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Sports

Anti-Doping Agency Takes FIFA, UEFA to Task Over Testing Rules

The chief of the World Anti-Doping Agency has accused FIFA and UEFA of ignoring the reality of doping after the soccer associations rejected tighter drug testing rules.

A blood sample is taken by a healthcare professional

FIFA and UEFA argue that a new anti-doping rule is too invasive

"One of the key principles of efficient doping control is the surprise effect and the possibility to test an athlete without advance notice on a 365 day basis," the World Anti Doping Agency (WADA) President John Fahey said on Wednesday, March 25, in a statement explaining the rule.

Michel Platini (left) and Joseph Sepp Blatter

UEFA chief Platini (left) and FIFA President Blatter rejected the rule

"Alleging, as FIFA and UEFA do, that testing should only take place at training grounds and not during holiday periods, ignores the reality of doping in sport," Fahey said. "Experience has demonstrated that athletes who cheat seize every opportunity to do so and dope when they believe they won't be tested."

FIFA and UEFA have taken issue with the rule implemented in January that requires elite athletes to indicate their whereabouts on a chosen one-hour period every day, seven days a week.

The soccer bodies have argued that this rule is too invasive, insisting that "the fundamental differences between an individual athlete, who trains on his own... and a team-sport athlete, who is present at the stadium six days out of seven, and thus easy to locate," must be taken into account.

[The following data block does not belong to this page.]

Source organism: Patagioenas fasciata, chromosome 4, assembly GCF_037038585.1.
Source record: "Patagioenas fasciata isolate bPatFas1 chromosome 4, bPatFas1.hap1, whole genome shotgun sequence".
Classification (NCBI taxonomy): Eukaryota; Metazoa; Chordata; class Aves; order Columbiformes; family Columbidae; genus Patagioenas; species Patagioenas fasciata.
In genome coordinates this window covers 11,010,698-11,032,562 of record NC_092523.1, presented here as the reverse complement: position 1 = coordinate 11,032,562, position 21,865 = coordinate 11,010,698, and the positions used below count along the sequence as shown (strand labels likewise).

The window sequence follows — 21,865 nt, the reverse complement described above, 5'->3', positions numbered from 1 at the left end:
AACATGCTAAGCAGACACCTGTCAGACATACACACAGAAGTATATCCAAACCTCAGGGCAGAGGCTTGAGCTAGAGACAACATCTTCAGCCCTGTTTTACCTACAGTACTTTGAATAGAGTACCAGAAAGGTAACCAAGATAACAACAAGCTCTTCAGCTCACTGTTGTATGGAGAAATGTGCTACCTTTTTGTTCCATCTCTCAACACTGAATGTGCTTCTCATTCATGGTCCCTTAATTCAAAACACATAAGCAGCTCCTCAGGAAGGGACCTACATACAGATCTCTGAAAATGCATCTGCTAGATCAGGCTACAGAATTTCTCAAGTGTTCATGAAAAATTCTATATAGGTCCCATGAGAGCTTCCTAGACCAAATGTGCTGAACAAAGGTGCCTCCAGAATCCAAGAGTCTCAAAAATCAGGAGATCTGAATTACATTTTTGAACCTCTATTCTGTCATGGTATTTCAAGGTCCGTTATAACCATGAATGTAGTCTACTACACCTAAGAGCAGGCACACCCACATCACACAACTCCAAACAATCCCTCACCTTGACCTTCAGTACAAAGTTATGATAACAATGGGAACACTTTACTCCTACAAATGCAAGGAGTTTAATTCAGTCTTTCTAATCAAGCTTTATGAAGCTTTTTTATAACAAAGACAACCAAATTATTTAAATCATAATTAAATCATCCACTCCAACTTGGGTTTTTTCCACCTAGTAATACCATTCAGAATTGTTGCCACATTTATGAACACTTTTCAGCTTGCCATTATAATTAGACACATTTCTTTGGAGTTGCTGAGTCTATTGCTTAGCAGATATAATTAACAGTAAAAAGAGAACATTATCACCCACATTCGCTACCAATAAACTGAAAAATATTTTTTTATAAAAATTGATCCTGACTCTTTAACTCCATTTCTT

They formally rejected the "whereabouts rule," calling instead for "collective location rules, within the scope of the team."

Unfair policy?

David Beckham (far right) with his wife Victoria Beckham and their son Brooklyn

UEFA and FIFA: Leave soccer stars, like David Beckham, alone when they're on vacation

UEFA chief Michel Platini and FIFA President Sepp Blatter insist that the new rules are perceived as unfair by many sport associations.

"This is not just the line taken by soccer, but of all the team sports, basketball, handball, volleyball and rugby," Blatter said recently.

But the anti-doping agency said that it did in fact allow teams to submit the location of their players collectively and maintained that only FIFA and UEFA were disputing the rule.

"WADA stakeholders have recognized this reality, and the feedback we have received from the overwhelming majority of other sports, but also from athletes and all those who support doping-free sport, strongly contradicts FIFA's and UEFA's stance," Fahey said.

Blatter however put the focus on respecting player's free time, saying that although the soccer federations are jointly combating doping, it should not turn into a "witch hunt."

"I don't want a fight, I just want them to understand," Blatter said.

Platini echoed this sentiment of protecting players.

"Footballers can't be under control 365 days a year," he said. "We ask simply that players be left in peace when they are spending their holidays with their families."

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